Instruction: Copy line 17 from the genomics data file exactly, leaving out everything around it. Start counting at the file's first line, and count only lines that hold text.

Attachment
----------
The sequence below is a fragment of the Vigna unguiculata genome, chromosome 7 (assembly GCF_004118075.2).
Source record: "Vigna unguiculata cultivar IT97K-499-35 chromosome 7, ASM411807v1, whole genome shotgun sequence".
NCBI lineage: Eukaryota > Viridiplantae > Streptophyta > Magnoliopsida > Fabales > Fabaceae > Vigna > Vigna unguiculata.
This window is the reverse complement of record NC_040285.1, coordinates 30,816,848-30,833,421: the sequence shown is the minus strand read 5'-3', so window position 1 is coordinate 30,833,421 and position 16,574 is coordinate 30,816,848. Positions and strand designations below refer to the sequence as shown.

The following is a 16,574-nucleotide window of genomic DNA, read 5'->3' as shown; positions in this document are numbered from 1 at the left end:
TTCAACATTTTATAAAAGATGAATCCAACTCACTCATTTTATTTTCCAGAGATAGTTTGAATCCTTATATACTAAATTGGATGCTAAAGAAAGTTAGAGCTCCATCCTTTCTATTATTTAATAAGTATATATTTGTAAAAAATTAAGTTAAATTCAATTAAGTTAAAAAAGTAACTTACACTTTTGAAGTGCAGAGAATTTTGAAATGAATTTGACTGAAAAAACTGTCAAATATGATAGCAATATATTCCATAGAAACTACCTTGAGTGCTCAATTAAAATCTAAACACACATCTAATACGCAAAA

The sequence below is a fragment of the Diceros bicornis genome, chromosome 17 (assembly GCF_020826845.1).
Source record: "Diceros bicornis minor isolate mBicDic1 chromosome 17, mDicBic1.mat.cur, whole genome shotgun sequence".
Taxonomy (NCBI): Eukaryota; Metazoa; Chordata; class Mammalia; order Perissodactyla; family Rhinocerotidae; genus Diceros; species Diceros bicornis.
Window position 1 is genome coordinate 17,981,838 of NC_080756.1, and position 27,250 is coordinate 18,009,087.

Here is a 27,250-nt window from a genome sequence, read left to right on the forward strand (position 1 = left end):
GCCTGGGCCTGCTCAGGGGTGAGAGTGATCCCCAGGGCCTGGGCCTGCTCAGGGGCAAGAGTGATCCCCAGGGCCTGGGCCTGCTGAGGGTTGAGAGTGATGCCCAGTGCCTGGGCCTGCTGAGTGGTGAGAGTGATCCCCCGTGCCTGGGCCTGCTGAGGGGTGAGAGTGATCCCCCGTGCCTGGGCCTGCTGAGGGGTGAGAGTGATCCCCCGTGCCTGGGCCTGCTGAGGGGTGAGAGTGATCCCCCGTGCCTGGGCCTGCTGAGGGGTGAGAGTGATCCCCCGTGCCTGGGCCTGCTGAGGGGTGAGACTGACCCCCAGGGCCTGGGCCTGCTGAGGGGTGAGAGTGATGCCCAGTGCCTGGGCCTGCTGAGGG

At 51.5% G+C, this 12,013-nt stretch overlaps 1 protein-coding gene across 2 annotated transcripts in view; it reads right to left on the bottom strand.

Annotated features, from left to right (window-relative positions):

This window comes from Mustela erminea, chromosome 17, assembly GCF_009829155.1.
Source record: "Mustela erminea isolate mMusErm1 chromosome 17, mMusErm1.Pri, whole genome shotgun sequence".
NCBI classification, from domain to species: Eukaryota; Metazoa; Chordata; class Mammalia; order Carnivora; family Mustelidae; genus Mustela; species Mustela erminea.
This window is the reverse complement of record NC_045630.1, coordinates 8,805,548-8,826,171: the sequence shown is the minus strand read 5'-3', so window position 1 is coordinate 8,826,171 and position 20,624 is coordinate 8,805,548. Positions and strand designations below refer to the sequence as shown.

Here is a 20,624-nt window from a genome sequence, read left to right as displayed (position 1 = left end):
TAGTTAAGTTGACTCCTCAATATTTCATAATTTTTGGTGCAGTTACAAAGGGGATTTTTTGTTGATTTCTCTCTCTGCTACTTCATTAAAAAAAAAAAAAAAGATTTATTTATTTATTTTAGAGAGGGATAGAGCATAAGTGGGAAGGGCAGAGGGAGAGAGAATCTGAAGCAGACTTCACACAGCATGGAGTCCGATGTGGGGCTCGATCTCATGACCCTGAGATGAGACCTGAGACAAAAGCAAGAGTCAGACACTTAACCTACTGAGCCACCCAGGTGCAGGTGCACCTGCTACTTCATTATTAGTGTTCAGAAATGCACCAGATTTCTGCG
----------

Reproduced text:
NCBI classification, from domain to species: Eukaryota; Metazoa; Chordata; class Mammalia; order Carnivora; family Mustelidae; genus Mustela; species Mustela erminea.